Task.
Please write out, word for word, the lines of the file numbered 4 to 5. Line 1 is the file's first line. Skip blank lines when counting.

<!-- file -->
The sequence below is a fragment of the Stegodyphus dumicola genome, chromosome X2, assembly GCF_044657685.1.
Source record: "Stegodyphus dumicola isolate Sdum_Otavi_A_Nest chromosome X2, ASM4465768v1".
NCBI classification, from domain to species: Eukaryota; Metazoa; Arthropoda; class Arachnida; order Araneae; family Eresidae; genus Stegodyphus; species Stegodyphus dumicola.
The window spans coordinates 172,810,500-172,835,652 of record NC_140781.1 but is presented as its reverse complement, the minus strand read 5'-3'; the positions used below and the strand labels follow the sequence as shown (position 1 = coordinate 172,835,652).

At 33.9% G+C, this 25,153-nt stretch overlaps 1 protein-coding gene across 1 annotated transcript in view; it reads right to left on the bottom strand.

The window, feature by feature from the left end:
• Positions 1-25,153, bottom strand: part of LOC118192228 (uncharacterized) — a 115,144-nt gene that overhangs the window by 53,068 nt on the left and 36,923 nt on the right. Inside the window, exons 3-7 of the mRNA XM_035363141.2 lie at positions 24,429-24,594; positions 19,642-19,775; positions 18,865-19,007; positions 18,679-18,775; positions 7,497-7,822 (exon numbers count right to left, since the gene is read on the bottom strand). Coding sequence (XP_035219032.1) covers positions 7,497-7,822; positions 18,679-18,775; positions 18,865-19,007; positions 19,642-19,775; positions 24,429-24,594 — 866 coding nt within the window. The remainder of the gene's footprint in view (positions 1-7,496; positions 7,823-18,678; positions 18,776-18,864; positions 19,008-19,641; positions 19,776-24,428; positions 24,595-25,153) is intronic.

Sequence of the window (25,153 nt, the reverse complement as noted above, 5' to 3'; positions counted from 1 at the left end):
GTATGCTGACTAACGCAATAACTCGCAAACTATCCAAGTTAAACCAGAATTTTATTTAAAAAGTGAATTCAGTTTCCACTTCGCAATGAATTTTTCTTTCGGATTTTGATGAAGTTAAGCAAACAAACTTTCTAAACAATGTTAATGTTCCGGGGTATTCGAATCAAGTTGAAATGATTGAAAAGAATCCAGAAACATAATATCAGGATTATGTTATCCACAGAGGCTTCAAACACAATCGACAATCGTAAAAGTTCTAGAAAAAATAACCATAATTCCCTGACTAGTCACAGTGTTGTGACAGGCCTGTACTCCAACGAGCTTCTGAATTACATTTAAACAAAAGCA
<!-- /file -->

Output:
The window spans coordinates 172,810,500-172,835,652 of record NC_140781.1 but is presented as its reverse complement, the minus strand read 5'-3'; the positions used below and the strand labels follow the sequence as shown (position 1 = coordinate 172,835,652).

At 33.9% G+C, this 25,153-nt stretch overlaps 1 protein-coding gene across 1 annotated transcript in view; it reads right to left on the bottom strand.